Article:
17. Wolves usually eat large hoofed mammals such as deer, elk, and moose.

A deer in Yellowstone National Park. Image by Neal Herbert/YellowstoneNPS.

But since taking down big animals can be dangerous, they usually hunt the old, young, sick, or injured ones so they don't get hurt themselves. In some cases, they have been known to hunt livestock or pets — which is part of how they originally got their reputation — but only when their natural prey is unavailable, making such attacks relatively rare. One wolf is capable of eating 20 pounds of meat in one meal.

18. But they aren’t picky eaters.

They'll also eat smaller prey such as beavers or rabbits, and they are known to scavenge. They even eat some insects, nuts, and berries.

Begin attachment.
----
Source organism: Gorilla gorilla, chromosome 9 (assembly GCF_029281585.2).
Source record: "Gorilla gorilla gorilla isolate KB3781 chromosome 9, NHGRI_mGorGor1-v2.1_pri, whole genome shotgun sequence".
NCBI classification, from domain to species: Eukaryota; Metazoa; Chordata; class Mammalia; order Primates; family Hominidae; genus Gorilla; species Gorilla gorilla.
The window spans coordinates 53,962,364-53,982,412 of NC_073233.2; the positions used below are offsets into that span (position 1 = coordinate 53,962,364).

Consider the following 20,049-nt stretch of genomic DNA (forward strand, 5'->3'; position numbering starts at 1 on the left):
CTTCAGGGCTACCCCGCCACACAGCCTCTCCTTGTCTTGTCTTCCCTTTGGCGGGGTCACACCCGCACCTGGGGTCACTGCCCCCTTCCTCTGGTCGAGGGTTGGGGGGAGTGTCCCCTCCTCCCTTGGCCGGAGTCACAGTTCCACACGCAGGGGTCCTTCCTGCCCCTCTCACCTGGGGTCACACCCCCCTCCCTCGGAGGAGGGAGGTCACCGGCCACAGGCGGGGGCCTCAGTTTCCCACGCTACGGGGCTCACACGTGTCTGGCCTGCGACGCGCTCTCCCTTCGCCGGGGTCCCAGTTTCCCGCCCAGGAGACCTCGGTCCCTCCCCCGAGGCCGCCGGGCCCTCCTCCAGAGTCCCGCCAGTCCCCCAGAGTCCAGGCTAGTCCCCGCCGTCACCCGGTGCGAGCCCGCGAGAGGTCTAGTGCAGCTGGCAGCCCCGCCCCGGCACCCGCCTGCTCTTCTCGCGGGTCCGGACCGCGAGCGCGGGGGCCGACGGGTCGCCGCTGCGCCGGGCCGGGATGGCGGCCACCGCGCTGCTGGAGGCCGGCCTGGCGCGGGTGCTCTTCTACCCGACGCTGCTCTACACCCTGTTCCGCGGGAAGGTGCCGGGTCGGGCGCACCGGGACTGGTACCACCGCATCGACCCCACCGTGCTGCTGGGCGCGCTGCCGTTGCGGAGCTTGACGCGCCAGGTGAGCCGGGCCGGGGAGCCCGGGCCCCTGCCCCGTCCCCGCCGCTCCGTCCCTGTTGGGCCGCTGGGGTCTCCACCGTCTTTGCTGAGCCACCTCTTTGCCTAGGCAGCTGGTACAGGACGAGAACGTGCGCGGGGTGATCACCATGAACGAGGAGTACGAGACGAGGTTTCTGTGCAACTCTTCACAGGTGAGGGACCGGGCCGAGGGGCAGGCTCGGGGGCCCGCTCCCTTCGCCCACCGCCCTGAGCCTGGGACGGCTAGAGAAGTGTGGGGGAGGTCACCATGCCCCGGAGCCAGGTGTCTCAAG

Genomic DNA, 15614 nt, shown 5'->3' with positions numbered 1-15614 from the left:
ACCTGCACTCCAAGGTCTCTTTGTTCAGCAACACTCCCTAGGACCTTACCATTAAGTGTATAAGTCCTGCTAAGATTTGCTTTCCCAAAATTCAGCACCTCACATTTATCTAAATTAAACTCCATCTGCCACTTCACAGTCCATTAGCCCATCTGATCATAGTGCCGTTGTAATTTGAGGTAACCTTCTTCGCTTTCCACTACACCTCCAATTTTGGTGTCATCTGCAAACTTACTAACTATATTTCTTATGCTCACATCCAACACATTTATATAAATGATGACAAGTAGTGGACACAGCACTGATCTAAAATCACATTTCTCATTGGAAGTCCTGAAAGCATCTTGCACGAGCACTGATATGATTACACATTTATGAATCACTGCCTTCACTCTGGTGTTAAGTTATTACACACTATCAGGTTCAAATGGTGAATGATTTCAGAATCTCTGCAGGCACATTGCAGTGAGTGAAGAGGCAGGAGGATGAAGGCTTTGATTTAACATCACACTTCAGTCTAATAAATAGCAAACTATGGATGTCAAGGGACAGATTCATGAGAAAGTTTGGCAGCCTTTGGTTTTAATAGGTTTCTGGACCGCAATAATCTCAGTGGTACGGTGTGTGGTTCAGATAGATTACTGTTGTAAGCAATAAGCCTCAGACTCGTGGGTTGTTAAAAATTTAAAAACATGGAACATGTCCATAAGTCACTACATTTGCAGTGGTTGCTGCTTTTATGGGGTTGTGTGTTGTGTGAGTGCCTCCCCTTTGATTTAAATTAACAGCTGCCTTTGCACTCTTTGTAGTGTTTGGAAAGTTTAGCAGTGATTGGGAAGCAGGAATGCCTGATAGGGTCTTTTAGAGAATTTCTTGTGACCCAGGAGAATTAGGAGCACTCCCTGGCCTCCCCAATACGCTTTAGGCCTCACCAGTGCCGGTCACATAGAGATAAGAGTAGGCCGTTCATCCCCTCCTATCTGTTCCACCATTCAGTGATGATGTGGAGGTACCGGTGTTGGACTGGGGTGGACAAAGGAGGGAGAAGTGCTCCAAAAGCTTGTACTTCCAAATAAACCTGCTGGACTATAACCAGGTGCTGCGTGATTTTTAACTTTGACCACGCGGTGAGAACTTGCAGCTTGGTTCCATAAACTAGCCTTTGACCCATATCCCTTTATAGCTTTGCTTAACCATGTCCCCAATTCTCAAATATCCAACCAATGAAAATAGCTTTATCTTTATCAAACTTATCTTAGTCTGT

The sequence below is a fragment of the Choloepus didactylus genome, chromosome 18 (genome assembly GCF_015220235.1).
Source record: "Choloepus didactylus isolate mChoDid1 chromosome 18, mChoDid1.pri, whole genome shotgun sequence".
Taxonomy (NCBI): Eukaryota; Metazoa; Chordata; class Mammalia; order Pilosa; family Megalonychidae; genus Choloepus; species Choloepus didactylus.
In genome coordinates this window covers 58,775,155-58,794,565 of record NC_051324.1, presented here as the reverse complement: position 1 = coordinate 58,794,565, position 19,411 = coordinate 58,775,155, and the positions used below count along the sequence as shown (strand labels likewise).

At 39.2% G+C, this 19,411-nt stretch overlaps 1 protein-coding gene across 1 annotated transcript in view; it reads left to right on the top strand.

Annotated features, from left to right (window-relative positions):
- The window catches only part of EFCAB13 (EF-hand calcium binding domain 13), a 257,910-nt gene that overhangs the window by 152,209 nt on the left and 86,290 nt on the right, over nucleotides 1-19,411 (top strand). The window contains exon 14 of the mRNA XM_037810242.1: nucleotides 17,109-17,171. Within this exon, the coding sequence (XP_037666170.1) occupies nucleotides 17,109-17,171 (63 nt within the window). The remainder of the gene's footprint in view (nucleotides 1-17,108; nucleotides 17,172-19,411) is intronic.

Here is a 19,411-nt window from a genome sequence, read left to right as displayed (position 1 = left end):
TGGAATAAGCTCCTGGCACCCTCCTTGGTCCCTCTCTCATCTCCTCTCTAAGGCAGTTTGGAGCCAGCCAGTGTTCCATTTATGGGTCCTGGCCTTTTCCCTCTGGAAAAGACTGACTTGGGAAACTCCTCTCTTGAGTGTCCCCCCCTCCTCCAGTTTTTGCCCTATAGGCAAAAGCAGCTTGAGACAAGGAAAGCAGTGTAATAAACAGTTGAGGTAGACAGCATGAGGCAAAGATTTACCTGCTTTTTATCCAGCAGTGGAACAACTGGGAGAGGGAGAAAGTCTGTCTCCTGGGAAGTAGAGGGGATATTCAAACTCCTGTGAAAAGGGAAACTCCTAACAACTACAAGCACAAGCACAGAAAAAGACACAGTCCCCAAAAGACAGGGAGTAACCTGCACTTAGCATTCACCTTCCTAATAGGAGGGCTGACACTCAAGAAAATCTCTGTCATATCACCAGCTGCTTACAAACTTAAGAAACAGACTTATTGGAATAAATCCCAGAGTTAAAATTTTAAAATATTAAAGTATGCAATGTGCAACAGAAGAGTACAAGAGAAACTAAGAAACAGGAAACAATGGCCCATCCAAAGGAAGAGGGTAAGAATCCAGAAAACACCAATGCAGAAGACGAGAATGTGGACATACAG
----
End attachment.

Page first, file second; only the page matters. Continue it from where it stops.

19. They can survive more than a week without eating anything at all.

20. They can reach speeds of up to 40 mph when chasing prey.

But only for a short time. When the pack is on the move (not actively chasing food), they usually travel at 5 mph.  

21. They are good swimmers, allowing them to chase prey in water, too.

‌A gray wolf crossing Alum Creek in Yellowstone National Park. Image by Jim Peaco/YellowstoneNPS‌.

22. Gray wolves play a key role in helping keep their ecosystems balanced and healthy.

Because wolves are apex predators — meaning they are at the top of the food web — they help keep elk and deer populations in check. This can help other plant and animal species thrive by preventing overgrazing or defoliation. Their hunts also provide "leftovers" for other scavenging wildlife.

23. Gray wolves need our help.

In 1978, the Fish and Wildlife Service listed the gray wolf as endangered in the contiguous United States, which makes it illegal to hurt or kill them. However, in recent years there have been a number of campaigns to de-list the wolf from these protections.

Gray wolves are still misunderstood and feared by people all over the country and the world. That's why it's important to keep dispelling myths about wolves — because these animals are pretty amazing.

Photo by Picsea on Unsplash